It is instead a great story of a man torn between the differences of theoutgoing Medieval Period and the incoming Renaissance told in a brilliant stylecomposed of the two distinct schools of thought. The brilliance of this play isthat it can be viewed from both a Medieval and Renaissance perspective. If Dr. Faustus is interpreted from a Medieval perspective, it goes along with the sameprincipals and morals that the majority of medieval literature tried to instill;that is, the righteousness of God and the Roman Catholic Church. In order tomake this story more effective, Marlow chooses to have Faustus deal with theessence of evil, Lucifer, the banished angel who betrayed God. In a classicsatirical form the play shows Faustus’ downfall after straying from God’s planand enlisting the help of the devil to become greater than what God had plannedfor him.
Faustus also seems to want to not only stray from God and dominatemankind, but also, supercede and overrule God’s wishes to an even furtherextent. In Scene 3, Lines 110-111 we read: The emperor shall not live but by myleave, Nor any potentate of Germany. In these lines Faustus expresses his desireto hold control over all. Even the likes of the Holy Roman Emperor shall fall tothe power of his “black magic.
” Although the use of magic and thecharacter of the devil seems more of a parable-like story to modern day readers,to the people of the time this was a very plausible story of a man who shunnedgodliness and let greed and evil get the best of him. The existence ofsupernatural entities, namely devil-influenced beings such as witches andsorcerers, was very possible if not probable. Without the answers of science theunexplained was often chalked up to the powers of the supernatural. From arenaissance point of view, Dr. Faustus is a heroic tragedy. The renaissancemovement emphasized the power of the individual and the fulfillment of life.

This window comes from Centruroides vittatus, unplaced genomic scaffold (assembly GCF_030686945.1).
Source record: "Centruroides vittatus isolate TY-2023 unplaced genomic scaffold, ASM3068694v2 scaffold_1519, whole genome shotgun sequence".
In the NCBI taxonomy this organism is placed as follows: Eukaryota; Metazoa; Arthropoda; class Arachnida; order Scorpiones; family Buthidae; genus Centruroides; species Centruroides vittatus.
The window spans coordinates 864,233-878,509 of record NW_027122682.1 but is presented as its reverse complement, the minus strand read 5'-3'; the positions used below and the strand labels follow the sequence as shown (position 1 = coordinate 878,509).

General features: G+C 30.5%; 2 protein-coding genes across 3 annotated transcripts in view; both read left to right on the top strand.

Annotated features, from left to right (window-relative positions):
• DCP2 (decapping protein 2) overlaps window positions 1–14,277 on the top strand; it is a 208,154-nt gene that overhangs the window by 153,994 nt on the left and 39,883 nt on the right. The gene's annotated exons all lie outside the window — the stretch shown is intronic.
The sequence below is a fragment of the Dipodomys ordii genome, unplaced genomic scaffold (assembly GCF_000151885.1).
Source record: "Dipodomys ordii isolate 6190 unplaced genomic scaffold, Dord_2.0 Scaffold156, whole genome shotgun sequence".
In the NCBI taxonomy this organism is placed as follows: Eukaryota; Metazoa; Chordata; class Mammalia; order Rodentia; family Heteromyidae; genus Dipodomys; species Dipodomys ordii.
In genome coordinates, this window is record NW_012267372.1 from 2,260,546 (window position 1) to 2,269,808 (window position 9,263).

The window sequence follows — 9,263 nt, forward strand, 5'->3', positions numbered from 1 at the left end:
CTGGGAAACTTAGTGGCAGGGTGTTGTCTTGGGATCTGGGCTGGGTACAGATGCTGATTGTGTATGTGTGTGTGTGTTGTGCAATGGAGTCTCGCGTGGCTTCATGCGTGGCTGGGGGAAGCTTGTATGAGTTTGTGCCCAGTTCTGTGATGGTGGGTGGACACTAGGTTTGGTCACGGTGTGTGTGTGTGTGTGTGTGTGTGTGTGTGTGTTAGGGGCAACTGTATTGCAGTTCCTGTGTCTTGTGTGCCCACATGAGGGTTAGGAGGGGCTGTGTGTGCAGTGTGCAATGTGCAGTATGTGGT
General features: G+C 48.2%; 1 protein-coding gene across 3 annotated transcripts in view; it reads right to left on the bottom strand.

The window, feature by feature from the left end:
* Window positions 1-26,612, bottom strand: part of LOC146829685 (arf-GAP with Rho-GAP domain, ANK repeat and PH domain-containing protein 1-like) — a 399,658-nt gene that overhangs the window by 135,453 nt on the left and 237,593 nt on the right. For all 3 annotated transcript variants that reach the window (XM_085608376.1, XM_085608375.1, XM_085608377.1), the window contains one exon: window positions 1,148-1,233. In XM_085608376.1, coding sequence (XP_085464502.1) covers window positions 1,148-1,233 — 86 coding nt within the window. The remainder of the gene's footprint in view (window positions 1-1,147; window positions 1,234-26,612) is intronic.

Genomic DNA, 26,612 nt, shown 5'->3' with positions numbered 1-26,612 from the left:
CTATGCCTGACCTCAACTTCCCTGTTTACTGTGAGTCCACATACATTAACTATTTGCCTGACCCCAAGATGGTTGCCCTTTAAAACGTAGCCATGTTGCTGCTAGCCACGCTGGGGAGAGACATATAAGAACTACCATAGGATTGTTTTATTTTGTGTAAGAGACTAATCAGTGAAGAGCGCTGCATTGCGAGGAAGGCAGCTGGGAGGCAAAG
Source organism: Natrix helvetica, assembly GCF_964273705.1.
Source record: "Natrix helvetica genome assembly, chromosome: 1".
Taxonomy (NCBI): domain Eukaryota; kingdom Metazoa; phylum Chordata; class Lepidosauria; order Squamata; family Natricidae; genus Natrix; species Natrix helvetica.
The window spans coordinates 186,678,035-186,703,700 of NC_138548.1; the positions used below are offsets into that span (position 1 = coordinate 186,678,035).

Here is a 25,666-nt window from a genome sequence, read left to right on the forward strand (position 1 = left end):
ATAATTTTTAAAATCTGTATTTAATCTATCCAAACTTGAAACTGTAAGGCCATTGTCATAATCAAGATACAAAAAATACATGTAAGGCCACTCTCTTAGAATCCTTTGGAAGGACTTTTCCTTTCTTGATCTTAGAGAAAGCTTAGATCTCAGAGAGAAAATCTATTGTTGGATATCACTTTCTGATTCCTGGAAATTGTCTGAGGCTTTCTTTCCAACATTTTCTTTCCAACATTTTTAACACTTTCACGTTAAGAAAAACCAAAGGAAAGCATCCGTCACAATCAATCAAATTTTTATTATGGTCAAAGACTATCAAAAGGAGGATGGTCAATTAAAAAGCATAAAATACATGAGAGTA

Itbrought forth a desire for conquest, achievement and surmounting all obstacles. In the play, Faustus, is not satisfied with his abilities, or as he saw themlimitations, as a human being. He did what he had to do to further advance hisaccomplishments, striving to achieve his goals by any means necessary. In Scene1, Lines 49-54 we read: These metaphysics of magicians, And necromantic booksare heavenly! Lines, circles, schemes, letters and characters! Ay, these arethose that Faustus most desires. O what a world of profit and delight, Of power,of honor, of omnipotence.
In this passage Faustus reveals his desire for thepowers that will bring him knowledge, but most importantly, fortune and fame. This further illustrates the renaissance belief in taking control of your ownlife and determining your own destiny. The tragedy of this story occurs whendespite Faustus’ attempts to gain knowledge and power beyond his reach, hefails. He fails because his illusions of grandeur clouded the choices he makes. Dr.
Faustus is a man caught between traditions. He is trapped between thereligious Middle Ages and the man-centered Renaissance. This internal conflictis transformed to external by the use of the Good and Evil Angels. The GoodAngel is Representative of the God-fearing Medieval Period that believes indoing as God wishes, while the Evil Angel presents the views of a changingsociety where the potential of self is explored, in this case, at whatever cost. This is the type of conflict and transition that took place during this time. Although the major literary periods are usually denoted with dates, it isimpossible for one period to abruptly end and the other begin.
Instead it is agradual change that takes place as a result, or inspite of literary works suchas this one.